For many organizations, mobile applications are their most vulnerable asset from a security perspective. There are many reasons for this, ranging from the personal nature of mobile apps to misconceptions about iOS security to the focus on rapid delivery of apps and features at the expense of thorough security precautions.
Hackers know that mobile apps are often vulnerable and commonly look to tamper with unprotected mobile apps at runtime. Consequences of this tampering could include data loss, intellectual property theft, financial loss and reputational damage. According to the OWASP Mobile Security Project, code tampering is among the top 10 mobile security threats for organizations.
For these reasons, anti-tampering protection, otherwise known as runtime application self-protection (RASP), is an essential part of any mobile app’s security defense strategy. Here’s a deeper look at why.
While code hardening is essential to protect applications and SDKs from reverse-engineering and static analysis, anti-tampering functionality protects the app against all attempts to analyze its functioning and modify its behavior at runtime. It monitors the integrity of the application and the environment in which it is running and triggers the applications to react to detect threats.
Anti-tampering protection monitors both the application itself and the environment in which it is running, covering the full spectrum of runtime threats and attacks.
A compromised environment signifies an increased risk that the app is attacked. For example, RASP will be able to detect if an application is installed and running on a jailbroken (iOS) or rooted (Android) device which could allow the user to compromise the app or alter its functionality. For example, two major iOS jailbreaking exploits, checkra1n and checkm8, surfaced in 2019 -- which increased the risk of new attack vectors making their way into developers’ applications.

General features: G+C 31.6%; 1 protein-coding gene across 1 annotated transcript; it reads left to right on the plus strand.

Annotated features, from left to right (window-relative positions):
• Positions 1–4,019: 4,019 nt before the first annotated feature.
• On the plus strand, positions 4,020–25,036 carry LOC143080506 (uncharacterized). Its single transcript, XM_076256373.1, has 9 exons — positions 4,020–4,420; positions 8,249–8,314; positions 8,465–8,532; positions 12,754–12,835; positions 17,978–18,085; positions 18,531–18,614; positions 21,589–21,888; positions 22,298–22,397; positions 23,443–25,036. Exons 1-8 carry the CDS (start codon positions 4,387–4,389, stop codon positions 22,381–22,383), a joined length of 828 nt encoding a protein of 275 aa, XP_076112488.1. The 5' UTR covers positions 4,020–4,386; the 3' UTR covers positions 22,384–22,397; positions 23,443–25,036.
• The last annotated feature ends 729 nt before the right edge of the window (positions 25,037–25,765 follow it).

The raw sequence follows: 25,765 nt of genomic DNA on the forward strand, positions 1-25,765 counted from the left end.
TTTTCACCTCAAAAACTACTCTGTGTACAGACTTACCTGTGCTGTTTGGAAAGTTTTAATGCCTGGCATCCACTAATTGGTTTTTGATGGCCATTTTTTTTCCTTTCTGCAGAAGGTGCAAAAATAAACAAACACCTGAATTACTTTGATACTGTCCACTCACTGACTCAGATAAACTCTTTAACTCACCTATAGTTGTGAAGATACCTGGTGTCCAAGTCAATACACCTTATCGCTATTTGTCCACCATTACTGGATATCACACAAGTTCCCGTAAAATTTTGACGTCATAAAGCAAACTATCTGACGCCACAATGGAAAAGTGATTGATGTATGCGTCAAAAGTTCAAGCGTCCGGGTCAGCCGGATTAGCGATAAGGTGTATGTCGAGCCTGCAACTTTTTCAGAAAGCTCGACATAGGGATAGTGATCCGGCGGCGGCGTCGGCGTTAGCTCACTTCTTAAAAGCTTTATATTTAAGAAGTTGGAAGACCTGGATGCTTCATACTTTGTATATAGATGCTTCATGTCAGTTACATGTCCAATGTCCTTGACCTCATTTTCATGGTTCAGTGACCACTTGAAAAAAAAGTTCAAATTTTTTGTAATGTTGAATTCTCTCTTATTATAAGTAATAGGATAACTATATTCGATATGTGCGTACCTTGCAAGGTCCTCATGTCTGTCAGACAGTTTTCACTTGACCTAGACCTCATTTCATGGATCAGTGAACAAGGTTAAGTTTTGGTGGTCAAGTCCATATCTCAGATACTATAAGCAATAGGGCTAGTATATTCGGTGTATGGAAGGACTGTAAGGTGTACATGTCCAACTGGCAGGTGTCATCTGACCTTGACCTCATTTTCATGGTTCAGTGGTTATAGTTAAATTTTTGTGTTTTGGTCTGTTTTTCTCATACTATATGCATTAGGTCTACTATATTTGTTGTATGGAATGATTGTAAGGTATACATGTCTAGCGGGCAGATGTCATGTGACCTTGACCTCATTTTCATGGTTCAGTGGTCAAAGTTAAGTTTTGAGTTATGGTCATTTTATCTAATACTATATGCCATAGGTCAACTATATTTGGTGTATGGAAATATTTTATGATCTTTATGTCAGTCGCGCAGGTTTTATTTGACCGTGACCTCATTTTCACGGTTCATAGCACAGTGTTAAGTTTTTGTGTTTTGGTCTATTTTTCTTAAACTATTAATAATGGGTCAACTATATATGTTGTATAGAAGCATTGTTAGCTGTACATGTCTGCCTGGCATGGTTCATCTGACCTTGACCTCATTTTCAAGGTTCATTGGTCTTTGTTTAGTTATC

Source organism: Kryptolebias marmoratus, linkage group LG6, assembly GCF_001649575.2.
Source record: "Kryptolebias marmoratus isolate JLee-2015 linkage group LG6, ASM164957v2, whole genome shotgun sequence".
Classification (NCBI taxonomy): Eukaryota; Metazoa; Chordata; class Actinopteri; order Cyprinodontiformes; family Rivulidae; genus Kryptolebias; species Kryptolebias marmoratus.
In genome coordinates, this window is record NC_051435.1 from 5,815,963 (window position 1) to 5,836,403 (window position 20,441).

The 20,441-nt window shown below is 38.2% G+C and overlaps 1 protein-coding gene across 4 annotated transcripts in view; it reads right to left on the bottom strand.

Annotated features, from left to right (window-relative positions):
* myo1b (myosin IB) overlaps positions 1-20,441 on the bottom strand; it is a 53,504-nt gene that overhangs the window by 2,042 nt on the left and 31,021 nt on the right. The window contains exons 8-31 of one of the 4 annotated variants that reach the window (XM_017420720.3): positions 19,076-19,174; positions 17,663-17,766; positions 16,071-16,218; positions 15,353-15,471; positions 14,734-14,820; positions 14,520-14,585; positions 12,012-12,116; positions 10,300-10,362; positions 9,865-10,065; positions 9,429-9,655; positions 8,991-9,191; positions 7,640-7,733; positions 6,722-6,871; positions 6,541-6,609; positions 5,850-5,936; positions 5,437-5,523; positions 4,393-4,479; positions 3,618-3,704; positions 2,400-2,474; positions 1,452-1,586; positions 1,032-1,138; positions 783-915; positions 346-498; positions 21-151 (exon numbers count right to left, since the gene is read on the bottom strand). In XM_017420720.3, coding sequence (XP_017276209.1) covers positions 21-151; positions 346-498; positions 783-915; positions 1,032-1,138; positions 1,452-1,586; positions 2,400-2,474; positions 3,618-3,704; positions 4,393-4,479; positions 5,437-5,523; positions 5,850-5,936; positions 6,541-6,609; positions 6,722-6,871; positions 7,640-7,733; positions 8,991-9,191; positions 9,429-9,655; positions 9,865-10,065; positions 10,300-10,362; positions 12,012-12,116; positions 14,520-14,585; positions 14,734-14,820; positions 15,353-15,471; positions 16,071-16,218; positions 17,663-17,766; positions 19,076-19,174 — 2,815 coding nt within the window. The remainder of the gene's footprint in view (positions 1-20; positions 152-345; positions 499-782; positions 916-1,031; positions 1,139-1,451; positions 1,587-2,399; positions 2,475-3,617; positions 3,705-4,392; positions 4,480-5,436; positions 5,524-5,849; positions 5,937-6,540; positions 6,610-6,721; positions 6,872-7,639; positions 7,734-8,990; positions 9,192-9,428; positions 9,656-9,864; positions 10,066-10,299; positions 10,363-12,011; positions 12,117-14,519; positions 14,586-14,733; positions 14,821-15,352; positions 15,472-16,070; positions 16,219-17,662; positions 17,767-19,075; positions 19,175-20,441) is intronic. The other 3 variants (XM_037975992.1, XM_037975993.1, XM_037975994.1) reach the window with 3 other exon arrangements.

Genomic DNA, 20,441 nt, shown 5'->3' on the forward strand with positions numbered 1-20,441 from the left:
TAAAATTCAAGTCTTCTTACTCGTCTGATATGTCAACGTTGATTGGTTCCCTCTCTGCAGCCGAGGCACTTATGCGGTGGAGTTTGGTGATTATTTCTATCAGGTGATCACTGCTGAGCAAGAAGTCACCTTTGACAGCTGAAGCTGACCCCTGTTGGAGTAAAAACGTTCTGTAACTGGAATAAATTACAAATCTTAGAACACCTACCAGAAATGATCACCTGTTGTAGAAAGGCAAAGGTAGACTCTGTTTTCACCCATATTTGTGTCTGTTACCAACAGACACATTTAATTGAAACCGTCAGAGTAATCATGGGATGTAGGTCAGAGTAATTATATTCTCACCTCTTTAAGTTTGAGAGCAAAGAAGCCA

Besides environment threats, anti-tampering detects attempts to compromise the application package (app threats) and code threats, attempts at modifying the intended behavior of the application. To ensure the application is not tampered with, RASP provides such functionality as hook detection, code tracing detection, tamper detection, etc.
Apps that have anti-tampering protection are able to react in an automated, pre-programmed way to runtime attacks to both the app and its environment. Think of RASP as a fully self-contained protection mechanism.
Based on the detected threat, development teams can have their applications react in a number of different ways. The user’s session can immediately be terminated, for instance when a RASP implementation detects an attempt at modifying the app’s intended behavior through hooking. Other possibilities include displaying a warning message or limiting the functionality a user can access to prevent abuse.
Detecting and eliminating this type of activity in an automated way can protect the organization and reduce the burden on security and development teams.
It’s important to note that RASP doesn’t defend against all classes of vulnerabilities on its own. As mentioned above, even with RASP, hackers can still attempt to reverse-engineer apps to steal data and intellectual property. Because of this, both RASP and code-hardening techniques are essential and complement each other. For example, the code hardening technique of obfuscation will protect a RASP implementation, making it much more difficult for a hacker to remove.
Therefore, it’s important to apply code-hardening techniques such as obfuscation and encryption to your app’s source code to prevent such attacks from occurring.
Finally, all organizations should round out their app security coverage with real-time threat monitoring to reinforce RASP anti-tampering protection and code hardening. These monitoring systems will flag and contextualize security events so teams can continually adapt their defenses to protect against emerging threats.